Taiwan to keep Chinese tourists from Falung Gong


TAIPEI, Taiwan — Authorities will try to avoid confrontations between Falun Gong followers and Chinese tourists when charter flights between Taiwan and the mainland resume this week, a Taiwanese official said Tuesday.

Falun Gong, a spiritual movement rooted in Buddhism, Taoism and traditional Chinese beliefs, has been persecuted in China, and Beijing banned it as an “evil cult” in 1999. But followers are allowed to practice freely in Taiwan and they have been promoting the movement at sightseeing spots popular with Chinese tourists.

Hundreds of tourists are expected to arrive Friday after the rival sides in June signed breakthrough agreements on charter flights and tourism promotion. Some 36 charter flights will be allowed to cross the 100-mile-wide Taiwan Strait each weekend.

Taiwan hopes up to 1 million Chinese could visit the island annually under the deal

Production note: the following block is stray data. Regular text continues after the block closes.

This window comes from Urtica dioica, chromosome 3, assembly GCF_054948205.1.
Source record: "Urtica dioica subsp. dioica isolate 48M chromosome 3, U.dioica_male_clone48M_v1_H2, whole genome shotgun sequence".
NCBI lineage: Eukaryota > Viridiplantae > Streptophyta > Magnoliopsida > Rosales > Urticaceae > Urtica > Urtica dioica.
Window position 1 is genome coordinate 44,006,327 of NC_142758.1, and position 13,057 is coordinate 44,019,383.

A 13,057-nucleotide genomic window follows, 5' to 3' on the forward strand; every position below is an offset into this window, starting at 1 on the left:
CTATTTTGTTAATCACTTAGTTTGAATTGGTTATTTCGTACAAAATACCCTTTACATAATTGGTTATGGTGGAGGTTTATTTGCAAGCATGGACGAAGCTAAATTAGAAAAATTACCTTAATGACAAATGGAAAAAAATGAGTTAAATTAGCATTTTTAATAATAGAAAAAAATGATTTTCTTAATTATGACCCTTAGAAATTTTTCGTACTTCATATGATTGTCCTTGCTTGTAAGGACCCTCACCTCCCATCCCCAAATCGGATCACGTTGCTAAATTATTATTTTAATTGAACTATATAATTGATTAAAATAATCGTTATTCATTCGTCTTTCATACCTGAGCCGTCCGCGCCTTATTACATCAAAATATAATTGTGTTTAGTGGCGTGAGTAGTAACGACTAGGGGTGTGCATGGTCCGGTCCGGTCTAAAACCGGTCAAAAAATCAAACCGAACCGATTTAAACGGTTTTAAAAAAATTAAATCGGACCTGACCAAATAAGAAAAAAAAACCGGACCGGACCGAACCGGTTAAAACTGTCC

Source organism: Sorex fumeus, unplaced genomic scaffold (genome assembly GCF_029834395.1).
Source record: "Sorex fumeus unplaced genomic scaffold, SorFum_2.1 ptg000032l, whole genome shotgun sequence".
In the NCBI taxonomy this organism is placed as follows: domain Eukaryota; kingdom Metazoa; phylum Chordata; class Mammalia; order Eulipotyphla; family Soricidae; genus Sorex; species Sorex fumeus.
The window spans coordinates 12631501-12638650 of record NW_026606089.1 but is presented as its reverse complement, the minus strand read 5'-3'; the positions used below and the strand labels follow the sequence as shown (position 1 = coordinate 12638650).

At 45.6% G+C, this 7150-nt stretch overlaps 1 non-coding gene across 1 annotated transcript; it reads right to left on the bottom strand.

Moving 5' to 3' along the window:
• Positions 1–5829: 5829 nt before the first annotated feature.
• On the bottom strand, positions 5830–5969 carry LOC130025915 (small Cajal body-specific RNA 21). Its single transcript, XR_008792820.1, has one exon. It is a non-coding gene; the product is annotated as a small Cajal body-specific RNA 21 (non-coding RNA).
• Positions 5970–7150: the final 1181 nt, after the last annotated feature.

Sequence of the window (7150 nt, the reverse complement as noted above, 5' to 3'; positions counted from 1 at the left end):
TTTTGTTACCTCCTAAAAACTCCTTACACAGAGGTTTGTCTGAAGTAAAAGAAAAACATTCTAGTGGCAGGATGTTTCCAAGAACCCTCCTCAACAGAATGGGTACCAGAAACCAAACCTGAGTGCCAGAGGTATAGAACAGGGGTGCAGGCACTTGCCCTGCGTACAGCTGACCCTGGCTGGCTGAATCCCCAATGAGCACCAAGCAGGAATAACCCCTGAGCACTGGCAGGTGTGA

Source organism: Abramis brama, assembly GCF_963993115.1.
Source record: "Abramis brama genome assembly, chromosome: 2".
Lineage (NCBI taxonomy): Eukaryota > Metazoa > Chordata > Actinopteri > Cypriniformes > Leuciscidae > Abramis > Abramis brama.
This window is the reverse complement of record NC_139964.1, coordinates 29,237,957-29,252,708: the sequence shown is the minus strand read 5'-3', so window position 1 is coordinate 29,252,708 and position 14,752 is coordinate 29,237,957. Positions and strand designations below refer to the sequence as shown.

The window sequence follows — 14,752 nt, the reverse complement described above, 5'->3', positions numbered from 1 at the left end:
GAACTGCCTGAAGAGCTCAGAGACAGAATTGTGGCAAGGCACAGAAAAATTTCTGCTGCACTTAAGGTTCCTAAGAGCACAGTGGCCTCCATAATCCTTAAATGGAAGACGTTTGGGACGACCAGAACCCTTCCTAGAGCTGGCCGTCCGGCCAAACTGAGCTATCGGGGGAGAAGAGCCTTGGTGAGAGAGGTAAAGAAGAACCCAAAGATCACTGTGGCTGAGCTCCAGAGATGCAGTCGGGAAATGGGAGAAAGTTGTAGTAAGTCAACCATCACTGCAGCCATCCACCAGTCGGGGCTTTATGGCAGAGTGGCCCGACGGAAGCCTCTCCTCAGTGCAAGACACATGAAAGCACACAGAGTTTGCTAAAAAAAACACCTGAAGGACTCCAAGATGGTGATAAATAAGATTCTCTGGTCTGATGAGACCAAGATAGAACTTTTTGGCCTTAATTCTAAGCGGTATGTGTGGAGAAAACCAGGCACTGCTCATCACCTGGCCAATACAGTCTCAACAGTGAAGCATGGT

Last week, Falun Gong followers turned down requests by Tainan municipal government in southern Taiwan to stay away from several popular tourist sites.

Taiwanese tour guides will explain to the Chinese about Taiwan’s unrestricted freedom of speech and will ask them to stay calm when facing any protesters, Tourism Bureau official Chang Shi-chung said.

Taiwan authorities want guides handling Chinese tour groups to report any encounters with possible protesters and police will also be monitoring, Chang said.

Taiwanese President Ma Ying-jeou, who took office in May, has promised to ease tensions with China and boost Taiwan’s sluggish economy with tourism and other close economic exchanges.

Taiwan and China split amid civil war in 1949. Beijing continues to claim the self-ruled, democratic island as part of its territory, and has threatens war if Taiwan moves to formalize its de facto independence.